Photo/IllutrationSouth Korean artist Lim Minouk’s installation, “Adieu News,” is exhibited at the Aichi Triennale 2019 at the Aichi Arts Center in Nagoya’s Higashi Ward on Aug. 4 (Yoichi Kawatsu)

  • Photo/Illustraion
  • Photo/Illustraion

NAGOYA--Two South Korean artists taking part in the Aichi Triennale have withdrawn their works in protest over the cancellation of the show on freedom of expression that opened as part of the international art festival here.

The organizing committee of the Aichi Triennale 2019: Taming Y/ Our Passion accepted their decision and closed the spaces displaying their works from Aug. 6.

Lim Minouk and Park Chan-kyong both requested permission to withdraw their works on Aug. 3, the same day the organizing committee of the Aichi Triennale decided to call off the show, “After ‘Freedom of Expression?’”

The committee cited public safety as an overriding priority behind the decision after the committee was flooded with hundreds of protest calls and e-mails, including an arson threat, over the controversial nature of some of the exhibits.

The protests mainly targeted a statue of a girl symbolizing "comfort women" who were forced to provide sex to wartime Japanese troops.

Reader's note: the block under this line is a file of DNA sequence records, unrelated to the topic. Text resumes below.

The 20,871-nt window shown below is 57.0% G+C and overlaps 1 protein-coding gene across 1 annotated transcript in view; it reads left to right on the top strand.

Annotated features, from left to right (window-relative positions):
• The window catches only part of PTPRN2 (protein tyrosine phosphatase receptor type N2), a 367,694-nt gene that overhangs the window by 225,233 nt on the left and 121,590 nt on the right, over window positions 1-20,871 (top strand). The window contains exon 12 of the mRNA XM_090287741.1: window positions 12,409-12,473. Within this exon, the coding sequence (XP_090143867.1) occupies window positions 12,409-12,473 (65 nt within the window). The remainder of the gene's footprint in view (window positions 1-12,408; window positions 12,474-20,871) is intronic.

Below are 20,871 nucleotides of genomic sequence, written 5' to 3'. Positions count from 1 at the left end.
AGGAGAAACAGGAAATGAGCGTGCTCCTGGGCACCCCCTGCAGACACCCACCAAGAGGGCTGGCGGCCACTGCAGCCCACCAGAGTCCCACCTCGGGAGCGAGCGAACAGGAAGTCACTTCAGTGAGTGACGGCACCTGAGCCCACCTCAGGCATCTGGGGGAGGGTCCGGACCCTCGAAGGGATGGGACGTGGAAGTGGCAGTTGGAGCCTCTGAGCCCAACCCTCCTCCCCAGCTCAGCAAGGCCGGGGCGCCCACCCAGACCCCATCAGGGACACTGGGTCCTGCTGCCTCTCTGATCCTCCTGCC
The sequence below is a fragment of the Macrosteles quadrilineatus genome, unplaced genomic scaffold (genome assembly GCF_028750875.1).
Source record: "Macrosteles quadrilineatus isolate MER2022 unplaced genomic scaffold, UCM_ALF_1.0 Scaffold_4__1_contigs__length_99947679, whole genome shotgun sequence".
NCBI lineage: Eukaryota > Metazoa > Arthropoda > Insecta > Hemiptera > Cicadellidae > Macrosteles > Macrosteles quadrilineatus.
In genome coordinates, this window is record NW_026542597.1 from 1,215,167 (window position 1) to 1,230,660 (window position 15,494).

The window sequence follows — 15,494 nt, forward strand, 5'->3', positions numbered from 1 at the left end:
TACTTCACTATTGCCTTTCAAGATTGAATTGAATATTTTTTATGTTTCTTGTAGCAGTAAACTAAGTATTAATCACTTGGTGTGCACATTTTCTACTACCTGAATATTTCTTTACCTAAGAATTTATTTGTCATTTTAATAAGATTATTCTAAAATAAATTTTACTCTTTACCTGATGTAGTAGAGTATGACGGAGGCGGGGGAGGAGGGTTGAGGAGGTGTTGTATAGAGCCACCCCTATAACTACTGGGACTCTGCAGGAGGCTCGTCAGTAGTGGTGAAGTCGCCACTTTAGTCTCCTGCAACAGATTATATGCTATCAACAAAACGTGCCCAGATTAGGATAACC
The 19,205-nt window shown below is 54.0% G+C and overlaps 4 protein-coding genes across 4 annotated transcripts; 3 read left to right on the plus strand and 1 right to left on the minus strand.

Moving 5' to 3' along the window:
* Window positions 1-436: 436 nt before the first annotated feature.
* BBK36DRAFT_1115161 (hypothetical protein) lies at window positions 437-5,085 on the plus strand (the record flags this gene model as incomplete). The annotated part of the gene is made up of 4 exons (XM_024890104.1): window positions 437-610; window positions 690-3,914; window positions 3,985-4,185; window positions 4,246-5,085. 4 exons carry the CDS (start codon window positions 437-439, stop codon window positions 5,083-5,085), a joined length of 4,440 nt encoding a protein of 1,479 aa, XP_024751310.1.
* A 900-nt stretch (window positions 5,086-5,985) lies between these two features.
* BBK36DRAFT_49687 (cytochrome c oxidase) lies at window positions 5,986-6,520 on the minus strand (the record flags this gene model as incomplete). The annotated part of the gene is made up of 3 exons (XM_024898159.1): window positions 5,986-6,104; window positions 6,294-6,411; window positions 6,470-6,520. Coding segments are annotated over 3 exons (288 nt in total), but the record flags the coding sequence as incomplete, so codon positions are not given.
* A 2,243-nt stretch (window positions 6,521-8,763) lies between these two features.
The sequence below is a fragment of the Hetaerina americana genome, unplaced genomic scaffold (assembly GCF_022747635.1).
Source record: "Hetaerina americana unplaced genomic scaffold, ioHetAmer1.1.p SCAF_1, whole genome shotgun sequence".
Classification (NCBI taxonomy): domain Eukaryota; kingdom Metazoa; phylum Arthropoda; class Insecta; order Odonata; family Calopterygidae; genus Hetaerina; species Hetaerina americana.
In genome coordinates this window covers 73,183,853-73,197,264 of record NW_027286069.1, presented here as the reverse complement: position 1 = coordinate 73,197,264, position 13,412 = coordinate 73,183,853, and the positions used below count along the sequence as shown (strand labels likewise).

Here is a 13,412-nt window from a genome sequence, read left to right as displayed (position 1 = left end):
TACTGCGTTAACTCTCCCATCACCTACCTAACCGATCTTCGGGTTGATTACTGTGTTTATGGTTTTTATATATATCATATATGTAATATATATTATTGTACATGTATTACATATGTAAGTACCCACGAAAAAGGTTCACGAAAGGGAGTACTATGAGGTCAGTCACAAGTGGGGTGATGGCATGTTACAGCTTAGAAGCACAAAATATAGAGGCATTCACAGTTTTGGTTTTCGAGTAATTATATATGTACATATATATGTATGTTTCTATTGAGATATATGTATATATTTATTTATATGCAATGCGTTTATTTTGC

Park said in a statement posted on his closed exhibition space: “Regardless of one’s likes and dislikes toward a particular work of art, a work of art must not be censored by any type of authority, coercion or threat.”

Lim, in a statement, said an artist “cannot remain a bystander” when an act of censorship was committed.

“Artworks and art museums do not exist to serve only what one wants to see, wants to hear and wants to speak,” she added. “In a truly free democratic society, its art institutions are intended to protect the dissonance of difference in every aspect.”

Lim’s work, “Adieu news,” was themed on the funerals of two despots who ruled North Korea and South Korea: Kim Jong Il and Park Chung-hee.

Park’s entry, “Child Soldier,” evokes young warriors in North Korea.

The exhibition was intended to provide a venue for freedom of expression by assembling more than 20 items that had been removed from public display, including the statue of the girl.